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What are the reasons that emails for a request for reference might be ignored or delayed in response, a long time after the deadline by an intimate academic advisor?

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    Your email arrived in the spam box. You mis-typed their email address so they never got it. etcetera... – Solar Mike Aug 31 '19 at 6:16
  • i don't think close associates' emails will arrive in spam folders, will they – feynman Aug 31 '19 at 14:31
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    @feynman Sometimes yes. Or they may not even arrive there if a mis-configured malware blocker decides to trash your email entirely. Email has no delivery guarantees. – jakebeal Aug 31 '19 at 14:33
  • @jakebeal This failure of arriving at their mail box never happened when advisor and advisee actually worked together. Failing to receive emails after both sides stop meeting each other is hard to believe – feynman Aug 31 '19 at 14:41
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    It is easy for the IT dept to "adjust" email spam filters which causes issues... And yes had it happen to me, Thanks IT... – Solar Mike Aug 31 '19 at 14:46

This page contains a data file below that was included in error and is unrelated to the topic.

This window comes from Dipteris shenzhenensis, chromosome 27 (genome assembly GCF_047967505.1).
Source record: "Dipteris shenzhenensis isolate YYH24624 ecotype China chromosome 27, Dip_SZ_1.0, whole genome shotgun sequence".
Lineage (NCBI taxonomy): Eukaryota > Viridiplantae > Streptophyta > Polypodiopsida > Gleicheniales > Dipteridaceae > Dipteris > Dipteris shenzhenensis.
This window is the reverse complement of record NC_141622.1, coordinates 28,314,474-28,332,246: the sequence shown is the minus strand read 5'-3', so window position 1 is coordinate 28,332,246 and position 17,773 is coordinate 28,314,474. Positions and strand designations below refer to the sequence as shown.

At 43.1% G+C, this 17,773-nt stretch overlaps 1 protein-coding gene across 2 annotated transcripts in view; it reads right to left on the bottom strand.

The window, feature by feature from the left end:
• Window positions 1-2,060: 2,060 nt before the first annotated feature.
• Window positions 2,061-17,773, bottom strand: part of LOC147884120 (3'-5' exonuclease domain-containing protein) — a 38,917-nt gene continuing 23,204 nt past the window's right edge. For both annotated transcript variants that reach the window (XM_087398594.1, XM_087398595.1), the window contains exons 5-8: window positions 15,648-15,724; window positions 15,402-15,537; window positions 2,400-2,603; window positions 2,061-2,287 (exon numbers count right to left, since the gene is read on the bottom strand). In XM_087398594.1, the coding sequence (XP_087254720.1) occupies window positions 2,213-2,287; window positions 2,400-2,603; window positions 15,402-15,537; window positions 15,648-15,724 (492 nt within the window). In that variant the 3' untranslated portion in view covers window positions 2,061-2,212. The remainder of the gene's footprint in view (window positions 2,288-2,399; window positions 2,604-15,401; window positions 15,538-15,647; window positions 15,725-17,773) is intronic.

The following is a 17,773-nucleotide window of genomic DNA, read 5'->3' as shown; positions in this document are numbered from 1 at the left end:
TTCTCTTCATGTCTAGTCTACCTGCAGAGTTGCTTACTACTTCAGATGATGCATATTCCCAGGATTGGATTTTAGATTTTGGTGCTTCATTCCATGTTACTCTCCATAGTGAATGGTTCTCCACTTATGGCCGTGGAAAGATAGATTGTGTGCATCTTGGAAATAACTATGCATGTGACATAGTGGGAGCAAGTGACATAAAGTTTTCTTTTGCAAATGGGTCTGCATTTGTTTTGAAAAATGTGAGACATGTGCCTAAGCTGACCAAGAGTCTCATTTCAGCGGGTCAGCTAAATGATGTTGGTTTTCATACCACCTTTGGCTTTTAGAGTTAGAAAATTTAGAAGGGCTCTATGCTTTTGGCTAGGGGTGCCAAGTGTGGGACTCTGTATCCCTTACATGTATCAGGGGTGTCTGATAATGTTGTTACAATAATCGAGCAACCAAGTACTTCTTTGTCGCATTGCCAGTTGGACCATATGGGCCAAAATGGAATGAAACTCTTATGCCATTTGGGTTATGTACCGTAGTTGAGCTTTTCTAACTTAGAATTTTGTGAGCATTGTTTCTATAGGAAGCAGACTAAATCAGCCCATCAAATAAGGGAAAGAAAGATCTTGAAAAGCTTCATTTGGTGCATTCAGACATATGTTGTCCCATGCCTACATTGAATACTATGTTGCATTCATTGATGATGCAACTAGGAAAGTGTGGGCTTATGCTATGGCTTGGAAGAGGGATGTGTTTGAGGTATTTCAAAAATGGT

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Professors and other researchers are typically busy people receiving a constant flood of emails in their inbox, a great many of which are time-sensitive and important. Yours is only one of many.

The most likely reason for somebody's failure to respond promptly to an email, then, are just the typical ones for any busy person: getting lost in their inbox, technical failures (overactive spam filter, address mixups, dodgy forwarding systems), and falling through the cracks in an overcrowded schedule.

It might also be, however, that the professor is wasn't actually as strong a reference as you thought and just didn't feel comfortable saying no. Did you ever have a non-email conversation about the references? And if they aren't responding to email, pick up the phone and call!

Finally, since this is not an uncommon occurrence, I also recommend that for important but asynchronous interactions like references, if possible one should give 1-2 more than required.

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